Wild Fire Season in Ontario Slower Than Average
THUNDER BAY – In Northwestern Ontario, the wild fire season is winding down. The season has see far fewer fires in the region. Through the 2014 Wild Fire Season there have been 299 fires in Ontario. That is down sharply from the 599 forest fires in Ontario in 2013, and well down from the ten year average of 577.
Ontario got off much easier in 2014, with only 5386 Hectares of forest burned. Again well under the ten year average of 110,861 Hectares destroyed.
Crews from Ontario spent a great deal of the wild fire season helping out in Alberta and British Columbia.
There were 359,264 Hectares burnt in British Columbia and 1,433 wild fires.
Wildfires in Western Canada and the Western United States, in particular California were especially bad this year.
California saw 5,059 wildfires which have destroyed 90,735 acres of wildlands. Fire conditions in California are still at high to extreme levels.
New Wild Fire Fighting Technology
NASA’s research in unmanned aerial systems (UAS) may soon provide a means for early detection and mitigation of fires in the Great Dismal Swamp National Wildlife Refuge, a nearly 50,000-square-acre region centered on the Virginia-North Carolina border.
NASA’s Langley Research Center, in nearby Hampton, Virginia, has signed a one-year agreement with the Department of the Interior’s U.S. Fish and Wildlife Service (FWS) to test small UASs for the detection of brush and forest fires. The research is part of the NASA Aeronautics Research Mission Directorate’s UAS Integration in the National Airspace System (NAS) project.
“The U.S. Fish and Wildlife Service is evaluating the feasibility of airborne unmanned platforms and their ability to offer a safer and more cost-effective alternative for surveillance of potential areas of interest immediately following thunderstorm activity,” said Great Dismal Swamp Refuge Manager Chris Lowie. “The agency hopes to see a significant decrease in cost to survey the Great Dismal Swamp, as well as a reduction in time to detect nascent fires, which could potentially save millions of dollars to the taxpayer in firefighting costs,” added Lowie.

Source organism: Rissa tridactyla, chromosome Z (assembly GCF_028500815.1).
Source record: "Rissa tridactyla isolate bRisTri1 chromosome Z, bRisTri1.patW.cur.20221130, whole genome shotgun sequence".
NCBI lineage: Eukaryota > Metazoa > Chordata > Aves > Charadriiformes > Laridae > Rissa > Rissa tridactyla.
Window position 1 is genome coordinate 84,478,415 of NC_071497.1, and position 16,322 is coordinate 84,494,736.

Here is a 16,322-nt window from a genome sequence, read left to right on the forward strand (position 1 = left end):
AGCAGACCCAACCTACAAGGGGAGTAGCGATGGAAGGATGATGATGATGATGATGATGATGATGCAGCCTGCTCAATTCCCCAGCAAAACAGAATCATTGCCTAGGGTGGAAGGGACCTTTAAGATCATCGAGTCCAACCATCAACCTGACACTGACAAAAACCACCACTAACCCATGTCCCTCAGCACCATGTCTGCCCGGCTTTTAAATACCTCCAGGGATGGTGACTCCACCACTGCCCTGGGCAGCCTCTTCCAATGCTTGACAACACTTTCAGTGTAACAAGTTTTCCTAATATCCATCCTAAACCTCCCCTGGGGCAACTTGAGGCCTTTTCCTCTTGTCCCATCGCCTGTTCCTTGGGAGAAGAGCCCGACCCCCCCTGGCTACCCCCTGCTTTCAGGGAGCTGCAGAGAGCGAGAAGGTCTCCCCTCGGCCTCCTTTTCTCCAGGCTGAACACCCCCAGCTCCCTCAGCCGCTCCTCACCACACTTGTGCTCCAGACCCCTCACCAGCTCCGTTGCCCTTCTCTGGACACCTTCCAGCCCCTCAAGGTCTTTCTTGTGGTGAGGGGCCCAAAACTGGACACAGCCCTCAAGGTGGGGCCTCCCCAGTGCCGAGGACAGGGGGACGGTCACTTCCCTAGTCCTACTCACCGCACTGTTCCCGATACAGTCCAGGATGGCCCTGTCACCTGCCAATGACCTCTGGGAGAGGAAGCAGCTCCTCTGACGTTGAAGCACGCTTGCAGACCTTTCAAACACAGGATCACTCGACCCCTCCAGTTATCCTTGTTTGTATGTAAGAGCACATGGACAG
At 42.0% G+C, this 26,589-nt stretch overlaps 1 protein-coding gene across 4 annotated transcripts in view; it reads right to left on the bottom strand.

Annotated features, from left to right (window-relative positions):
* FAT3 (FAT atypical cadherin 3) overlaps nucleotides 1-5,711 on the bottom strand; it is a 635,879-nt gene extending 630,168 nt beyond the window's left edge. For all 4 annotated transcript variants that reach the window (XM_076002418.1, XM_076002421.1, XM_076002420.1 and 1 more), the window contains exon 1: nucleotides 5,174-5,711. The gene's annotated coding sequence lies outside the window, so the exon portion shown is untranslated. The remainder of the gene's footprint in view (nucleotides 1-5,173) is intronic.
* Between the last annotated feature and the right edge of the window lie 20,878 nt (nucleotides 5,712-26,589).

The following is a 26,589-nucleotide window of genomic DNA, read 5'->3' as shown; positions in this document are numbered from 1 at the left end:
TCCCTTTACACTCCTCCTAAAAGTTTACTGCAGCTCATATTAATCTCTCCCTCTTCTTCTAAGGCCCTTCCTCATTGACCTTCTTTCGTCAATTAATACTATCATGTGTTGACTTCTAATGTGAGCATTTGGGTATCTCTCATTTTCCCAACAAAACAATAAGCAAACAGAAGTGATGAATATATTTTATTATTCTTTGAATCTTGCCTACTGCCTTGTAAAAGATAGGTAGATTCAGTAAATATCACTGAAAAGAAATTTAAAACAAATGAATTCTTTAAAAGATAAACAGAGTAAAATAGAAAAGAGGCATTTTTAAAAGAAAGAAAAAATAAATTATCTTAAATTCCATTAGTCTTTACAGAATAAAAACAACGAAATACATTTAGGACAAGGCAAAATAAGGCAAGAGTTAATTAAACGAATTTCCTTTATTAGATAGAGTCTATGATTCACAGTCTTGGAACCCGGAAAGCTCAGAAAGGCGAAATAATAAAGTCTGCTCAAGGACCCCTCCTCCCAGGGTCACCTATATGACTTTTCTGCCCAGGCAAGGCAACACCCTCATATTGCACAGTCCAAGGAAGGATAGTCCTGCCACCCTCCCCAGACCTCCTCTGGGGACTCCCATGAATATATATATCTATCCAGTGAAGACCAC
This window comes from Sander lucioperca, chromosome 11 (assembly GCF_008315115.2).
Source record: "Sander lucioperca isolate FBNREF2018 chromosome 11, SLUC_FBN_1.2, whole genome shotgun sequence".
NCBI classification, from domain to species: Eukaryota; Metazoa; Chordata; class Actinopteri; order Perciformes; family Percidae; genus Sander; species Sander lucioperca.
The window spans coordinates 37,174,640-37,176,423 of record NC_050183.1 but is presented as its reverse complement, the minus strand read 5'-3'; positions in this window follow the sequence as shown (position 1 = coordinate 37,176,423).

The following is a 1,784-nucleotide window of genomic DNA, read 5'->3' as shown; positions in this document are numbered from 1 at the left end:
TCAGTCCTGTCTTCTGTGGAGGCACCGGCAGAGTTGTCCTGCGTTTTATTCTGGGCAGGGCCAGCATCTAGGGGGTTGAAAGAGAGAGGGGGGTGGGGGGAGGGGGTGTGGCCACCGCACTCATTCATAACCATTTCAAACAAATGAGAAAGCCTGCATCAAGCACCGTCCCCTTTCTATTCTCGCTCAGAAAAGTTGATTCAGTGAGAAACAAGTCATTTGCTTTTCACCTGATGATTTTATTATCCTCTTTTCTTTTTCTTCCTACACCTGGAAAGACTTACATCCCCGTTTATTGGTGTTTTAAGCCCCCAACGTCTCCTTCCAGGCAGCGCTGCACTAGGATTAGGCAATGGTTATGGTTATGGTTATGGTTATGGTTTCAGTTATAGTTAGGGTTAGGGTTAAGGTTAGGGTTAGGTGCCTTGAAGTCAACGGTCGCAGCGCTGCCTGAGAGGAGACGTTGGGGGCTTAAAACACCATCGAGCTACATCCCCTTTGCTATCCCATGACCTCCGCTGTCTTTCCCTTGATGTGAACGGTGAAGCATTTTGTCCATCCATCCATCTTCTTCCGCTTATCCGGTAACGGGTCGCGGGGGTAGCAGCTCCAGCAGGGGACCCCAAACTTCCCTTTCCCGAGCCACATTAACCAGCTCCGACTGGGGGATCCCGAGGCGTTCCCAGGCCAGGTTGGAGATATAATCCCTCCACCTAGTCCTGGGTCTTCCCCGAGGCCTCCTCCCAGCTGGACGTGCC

Mike Logan, the research lead at Langley, came up with the idea after a forest fire in 2011 that lasted almost four months and cost more than $10 million to extinguish. Smoke from that fire, which was caused by a lightning strike, traveled as far north as Maryland only three years after another $10-million blaze in 2008, according to FWS.
“I made a phone call to the local fire captain after days of inhaling peat bog smoke,” said Logan. “I learned most fires are caused by lightning strikes and the only way they can spot them is by hiring an aircraft to do an aerial survey of the huge swamp. So I figured why not use a UAV as a fire detector?”
After approval from the Federal Aviation Administration, the team at Langley plans to fly a lightweight UAS equipped with cameras and transmitters over the wildlife refuge.
“One is an out-of-the-nose camera that can see smoke plumes as they are rising,” Logan explained. “The other is an infrared camera housed in the body of the plane that points down. It can find hot spots by detecting heat signatures.”
Although the aircraft can fly as fast as 40 miles an hour, when used in this capacity it will be flown slower while it transmits video, allowing individuals on the ground to observe what is occurring in the live video. The transmissions can be viewed on a laptop computer in a mobile ground station.
Logan says the drone, which weighs about 15 pounds and has an almost six-foot wingspan, has a range of about eight miles and can stay aloft as long as an hour, before the batteries need recharging. The aircraft also can be programmed to fly on its own, but a safety pilot will monitor operations during the tests.
“This kind of application for unmanned aerial systems shows just one public benefit,” said Dave Hinton, Langley associate director for UAS technologies and applications. “They can be used to detect fires or locate people who are lost.”